Gene Kelly's reputation is about as spotless as any figure of his era. He had none of the uncomfortable allegations that plagued Bing Crosby, nor the supposed mob connections of Frank Sinatra. By contrast to many of his peers, Kelly embodied postwar American optimism. He's remembered as a phenomenal singer, dancer, and an all-around stand-up guy.
But Kelly undoubtedly had his flaws. Look no further than his relationship with Debbie Reynolds, who was cast in the beloved musical Singin' in the Rain at 19 years old. The 39-year-old Kelly allegedly intimidated her to the point of tears. This behavior was apparently typical of Kelly in the rehearsal room, where he was rumored to be a tyrant whose punishing work hours and complicated choreography stymied even professional dancers.
Off set, Kelly could be insecure, temperamental, and competitive. He had relationships with younger women, and his paternalistic streak reportedly made him a loving but overbearing partner. According to Hollywood lore, a number of his personal and professional relationships fell apart due to his relentless drive.
In the end, the very qualities that made Kelly one of the greatest entertainers of all time also made him a dark figure in the lives of his collaborators.
He Was Incredibly Insecure About His Own Acting
Although it's easy to see Kelly as a poster child of confidence and optimism, he had serious reservations about his abilities as an actor. Despite his confidence as a dancer, he loathed watching his movies because he hated seeing himself act.
According to the authors of the biography He Got Rhythm, Kelly said:
I would have loved to have been as good an actor as Spencer Tracy or Marlon Brando. I was a very good stage actor, but in films, I never was quite as good, just passable. My main fault is I still act as if I were on the stage. I’m still too broad in gestures and facial expressions. Same with the voice. I hit the back row in a close-up, keep forgetting there’s a microphone that catches every whisper.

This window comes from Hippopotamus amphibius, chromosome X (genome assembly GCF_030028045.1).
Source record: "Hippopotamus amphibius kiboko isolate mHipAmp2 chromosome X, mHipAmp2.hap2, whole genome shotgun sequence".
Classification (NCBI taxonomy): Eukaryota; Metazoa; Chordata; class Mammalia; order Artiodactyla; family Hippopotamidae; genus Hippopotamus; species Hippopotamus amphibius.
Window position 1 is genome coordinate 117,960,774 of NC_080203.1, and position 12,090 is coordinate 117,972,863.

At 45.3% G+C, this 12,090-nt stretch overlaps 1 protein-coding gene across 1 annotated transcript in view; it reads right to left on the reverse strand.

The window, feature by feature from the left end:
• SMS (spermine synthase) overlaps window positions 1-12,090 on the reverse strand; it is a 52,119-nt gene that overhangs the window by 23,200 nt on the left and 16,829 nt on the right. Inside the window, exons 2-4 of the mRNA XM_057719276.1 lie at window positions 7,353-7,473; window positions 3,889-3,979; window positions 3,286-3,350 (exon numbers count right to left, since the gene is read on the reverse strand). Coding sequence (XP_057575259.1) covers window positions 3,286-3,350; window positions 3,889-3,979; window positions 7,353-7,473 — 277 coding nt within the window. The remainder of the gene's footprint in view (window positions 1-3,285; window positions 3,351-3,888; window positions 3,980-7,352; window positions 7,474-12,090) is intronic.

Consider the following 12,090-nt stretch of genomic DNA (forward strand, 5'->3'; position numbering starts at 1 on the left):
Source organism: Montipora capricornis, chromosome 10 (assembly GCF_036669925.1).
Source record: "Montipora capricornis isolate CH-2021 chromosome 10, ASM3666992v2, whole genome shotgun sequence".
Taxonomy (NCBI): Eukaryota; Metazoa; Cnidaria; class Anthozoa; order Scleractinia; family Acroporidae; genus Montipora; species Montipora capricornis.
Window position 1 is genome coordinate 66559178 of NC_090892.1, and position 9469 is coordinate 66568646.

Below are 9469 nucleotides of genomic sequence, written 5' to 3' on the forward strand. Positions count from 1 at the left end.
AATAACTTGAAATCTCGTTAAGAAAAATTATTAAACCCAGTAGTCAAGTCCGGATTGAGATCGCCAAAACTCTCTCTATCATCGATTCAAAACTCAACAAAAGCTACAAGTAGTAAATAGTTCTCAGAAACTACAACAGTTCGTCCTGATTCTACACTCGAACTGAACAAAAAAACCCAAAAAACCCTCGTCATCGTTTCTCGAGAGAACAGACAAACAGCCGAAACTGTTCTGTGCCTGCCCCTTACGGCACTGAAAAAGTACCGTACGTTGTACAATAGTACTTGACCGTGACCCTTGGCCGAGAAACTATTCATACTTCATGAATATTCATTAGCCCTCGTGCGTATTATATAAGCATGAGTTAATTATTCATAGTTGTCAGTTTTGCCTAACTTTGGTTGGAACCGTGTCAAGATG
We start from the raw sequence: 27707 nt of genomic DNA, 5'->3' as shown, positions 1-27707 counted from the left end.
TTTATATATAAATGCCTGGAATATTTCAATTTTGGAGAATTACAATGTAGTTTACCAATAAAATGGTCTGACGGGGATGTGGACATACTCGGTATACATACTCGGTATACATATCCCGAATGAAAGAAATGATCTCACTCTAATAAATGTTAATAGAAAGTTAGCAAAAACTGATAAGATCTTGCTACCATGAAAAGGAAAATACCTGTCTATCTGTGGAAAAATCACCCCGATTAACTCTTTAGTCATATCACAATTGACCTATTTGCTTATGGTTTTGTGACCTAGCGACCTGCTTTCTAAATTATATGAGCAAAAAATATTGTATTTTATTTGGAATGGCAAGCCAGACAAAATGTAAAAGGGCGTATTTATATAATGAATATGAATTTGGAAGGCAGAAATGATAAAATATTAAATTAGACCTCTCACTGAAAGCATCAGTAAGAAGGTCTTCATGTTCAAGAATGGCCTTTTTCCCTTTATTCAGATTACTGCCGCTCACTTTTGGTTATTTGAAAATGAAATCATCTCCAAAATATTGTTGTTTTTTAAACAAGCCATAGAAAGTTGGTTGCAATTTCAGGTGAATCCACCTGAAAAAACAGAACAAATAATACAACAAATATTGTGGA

He Made Debbie Reynolds Cry, But Fred Astaire Comforted Her
During Singin' in the Rain, Kelly’s strict discipline reportedly became so bad that the young Debbie Reynolds often broke down crying. On one particularly rough day, Reynolds retreated to an empty rehearsal room to sob under a piano. Fred Astaire, who was working on another film on the lot, found her there.
The older movie veteran gave her encouragement and valuable advice: "You’re not going to [perish]. That’s what it’s like to learn to dance. If you’re not sweating, you’re not doing it right."
He Reportedly Performed 'Singin' In The Rain' With A High FeverVideo: YouTube
Kelly was as hard on himself as he was on his costars. The task of directing, choreographing, and starring in a movie is hard enough as it is, but imagine doing it with a fever of 103 degrees.
Stories differ as to whether Kelly had a high fever on the day he was set to shoot the title sequence for Singin' in the Rain, but he was definitely overworked. The number called for him to perform a complicated solo dance on a soaking wet soundstage, but rather than postpone, Kelly insisted they go ahead with the shoot.
The whole shoot took a day and a half, mainly because of delays caused by the pipes responsible for the "rain."